Southeastern California and slightly into western Arizona.
This species prefers sparsely vegetated desert dune habitats, with loose, fine, windblown sand. It will often be found in washes or along river banks.
This desert lizard averages 5.5-8 inches in total length. It has a moderately wide, flattened body and a small head with a sharp edged, wedge-shaped snout. It is named for the rows of triangular, fringe-like scales lining the back edges of its hind toes. These are used to help it burry into soft sand. It has soft, granular scales. It is primarily pale tan to white with an ornate black reticulated pattern on its back. Within the reticulations are orange spots. It has light grey spots on its legs. Its ventrum is white and unmarked, except for 4-5 black bands on the ventral end of the tail, 2 black patches on the sides of the belly, and a series of U to V shaped bands on its throat.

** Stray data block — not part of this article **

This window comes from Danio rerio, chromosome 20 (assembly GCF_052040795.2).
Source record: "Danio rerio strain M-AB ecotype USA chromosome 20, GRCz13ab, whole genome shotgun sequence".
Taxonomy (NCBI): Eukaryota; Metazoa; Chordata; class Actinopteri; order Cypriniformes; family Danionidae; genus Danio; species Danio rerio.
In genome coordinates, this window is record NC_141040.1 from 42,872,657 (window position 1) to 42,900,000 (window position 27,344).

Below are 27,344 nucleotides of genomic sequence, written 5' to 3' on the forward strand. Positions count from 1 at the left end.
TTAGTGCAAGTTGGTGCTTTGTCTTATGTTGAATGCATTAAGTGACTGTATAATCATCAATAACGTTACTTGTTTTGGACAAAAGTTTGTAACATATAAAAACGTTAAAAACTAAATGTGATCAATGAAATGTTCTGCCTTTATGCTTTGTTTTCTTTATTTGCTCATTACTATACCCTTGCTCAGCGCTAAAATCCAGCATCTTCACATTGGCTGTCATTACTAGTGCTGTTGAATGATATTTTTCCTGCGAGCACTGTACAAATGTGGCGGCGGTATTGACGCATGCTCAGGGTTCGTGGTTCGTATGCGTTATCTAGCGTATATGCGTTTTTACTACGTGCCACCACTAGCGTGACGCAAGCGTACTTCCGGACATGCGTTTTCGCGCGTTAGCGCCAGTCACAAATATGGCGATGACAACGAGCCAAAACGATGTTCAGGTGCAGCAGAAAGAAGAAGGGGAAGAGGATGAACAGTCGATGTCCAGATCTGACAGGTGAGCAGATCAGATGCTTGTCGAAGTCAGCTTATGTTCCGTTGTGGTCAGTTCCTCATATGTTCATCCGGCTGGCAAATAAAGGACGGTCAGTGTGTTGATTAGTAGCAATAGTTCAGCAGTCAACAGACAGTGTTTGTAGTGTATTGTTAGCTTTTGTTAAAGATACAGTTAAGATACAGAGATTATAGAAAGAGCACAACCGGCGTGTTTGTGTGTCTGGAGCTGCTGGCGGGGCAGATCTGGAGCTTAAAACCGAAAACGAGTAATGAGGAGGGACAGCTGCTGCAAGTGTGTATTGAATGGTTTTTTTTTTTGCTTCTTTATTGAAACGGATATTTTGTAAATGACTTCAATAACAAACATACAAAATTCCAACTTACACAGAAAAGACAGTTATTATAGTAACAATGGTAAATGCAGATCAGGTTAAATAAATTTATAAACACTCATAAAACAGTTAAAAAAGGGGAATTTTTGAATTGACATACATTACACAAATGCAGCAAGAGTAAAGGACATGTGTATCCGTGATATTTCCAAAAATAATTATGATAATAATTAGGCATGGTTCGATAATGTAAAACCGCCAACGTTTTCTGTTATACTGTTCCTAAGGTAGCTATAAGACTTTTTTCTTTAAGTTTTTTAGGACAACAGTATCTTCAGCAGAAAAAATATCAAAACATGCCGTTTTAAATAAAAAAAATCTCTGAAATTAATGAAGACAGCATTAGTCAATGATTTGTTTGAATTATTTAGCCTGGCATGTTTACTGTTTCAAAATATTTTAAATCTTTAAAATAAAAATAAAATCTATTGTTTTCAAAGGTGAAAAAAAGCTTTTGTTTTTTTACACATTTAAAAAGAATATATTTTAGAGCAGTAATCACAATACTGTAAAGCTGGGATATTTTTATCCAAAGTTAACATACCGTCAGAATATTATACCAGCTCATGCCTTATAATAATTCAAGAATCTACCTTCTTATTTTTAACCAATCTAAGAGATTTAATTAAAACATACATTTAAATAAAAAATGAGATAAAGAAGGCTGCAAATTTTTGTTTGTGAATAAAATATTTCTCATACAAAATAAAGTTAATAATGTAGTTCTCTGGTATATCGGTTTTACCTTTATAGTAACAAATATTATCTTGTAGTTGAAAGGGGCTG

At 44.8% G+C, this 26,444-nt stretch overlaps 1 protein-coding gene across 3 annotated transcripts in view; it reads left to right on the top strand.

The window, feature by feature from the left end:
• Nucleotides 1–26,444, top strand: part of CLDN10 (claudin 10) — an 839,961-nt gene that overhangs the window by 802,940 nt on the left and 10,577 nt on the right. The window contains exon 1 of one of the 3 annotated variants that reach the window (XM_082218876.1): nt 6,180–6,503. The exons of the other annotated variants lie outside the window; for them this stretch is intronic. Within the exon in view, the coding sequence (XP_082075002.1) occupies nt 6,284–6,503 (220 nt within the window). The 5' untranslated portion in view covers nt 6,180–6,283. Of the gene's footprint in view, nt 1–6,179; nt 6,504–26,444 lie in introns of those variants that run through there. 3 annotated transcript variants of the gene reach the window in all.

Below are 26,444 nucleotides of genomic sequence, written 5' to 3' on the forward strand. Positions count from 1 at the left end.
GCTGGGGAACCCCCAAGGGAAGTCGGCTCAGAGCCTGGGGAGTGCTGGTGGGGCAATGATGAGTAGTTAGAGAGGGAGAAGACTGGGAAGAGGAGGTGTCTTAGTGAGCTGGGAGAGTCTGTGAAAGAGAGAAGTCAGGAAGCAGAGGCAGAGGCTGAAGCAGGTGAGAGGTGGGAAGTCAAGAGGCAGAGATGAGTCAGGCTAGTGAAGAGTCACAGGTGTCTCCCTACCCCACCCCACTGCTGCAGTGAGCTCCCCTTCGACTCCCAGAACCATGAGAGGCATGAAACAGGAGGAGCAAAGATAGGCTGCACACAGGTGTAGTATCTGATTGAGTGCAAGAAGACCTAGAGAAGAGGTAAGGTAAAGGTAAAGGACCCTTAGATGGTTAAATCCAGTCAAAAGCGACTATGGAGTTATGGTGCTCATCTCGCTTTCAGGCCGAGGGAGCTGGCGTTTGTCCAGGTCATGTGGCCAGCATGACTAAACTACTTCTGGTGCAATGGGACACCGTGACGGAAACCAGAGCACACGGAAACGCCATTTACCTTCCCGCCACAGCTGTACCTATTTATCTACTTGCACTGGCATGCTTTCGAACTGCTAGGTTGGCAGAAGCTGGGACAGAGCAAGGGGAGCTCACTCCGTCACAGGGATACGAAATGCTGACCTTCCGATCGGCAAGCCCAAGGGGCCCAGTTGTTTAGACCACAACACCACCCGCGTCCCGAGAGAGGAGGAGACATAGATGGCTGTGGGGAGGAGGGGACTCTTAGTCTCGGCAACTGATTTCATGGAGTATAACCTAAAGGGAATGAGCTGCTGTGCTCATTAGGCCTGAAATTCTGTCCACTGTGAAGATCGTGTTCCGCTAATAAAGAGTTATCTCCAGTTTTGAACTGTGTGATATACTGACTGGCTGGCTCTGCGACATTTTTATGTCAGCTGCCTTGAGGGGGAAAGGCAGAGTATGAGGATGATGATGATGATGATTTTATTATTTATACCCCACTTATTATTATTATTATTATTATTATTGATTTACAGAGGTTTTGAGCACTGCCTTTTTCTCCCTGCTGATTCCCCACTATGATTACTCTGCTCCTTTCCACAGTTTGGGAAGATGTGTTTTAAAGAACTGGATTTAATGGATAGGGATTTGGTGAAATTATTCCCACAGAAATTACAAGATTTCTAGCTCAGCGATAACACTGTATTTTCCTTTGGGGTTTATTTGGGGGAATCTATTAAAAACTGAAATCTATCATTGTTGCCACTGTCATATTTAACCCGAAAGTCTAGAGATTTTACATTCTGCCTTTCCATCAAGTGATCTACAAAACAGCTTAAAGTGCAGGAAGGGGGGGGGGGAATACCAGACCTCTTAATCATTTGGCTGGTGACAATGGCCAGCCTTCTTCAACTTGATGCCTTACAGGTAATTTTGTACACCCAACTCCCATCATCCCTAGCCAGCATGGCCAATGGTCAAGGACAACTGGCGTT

Learn more with Schechter Natural History's Guide to Reptiles and Amphibians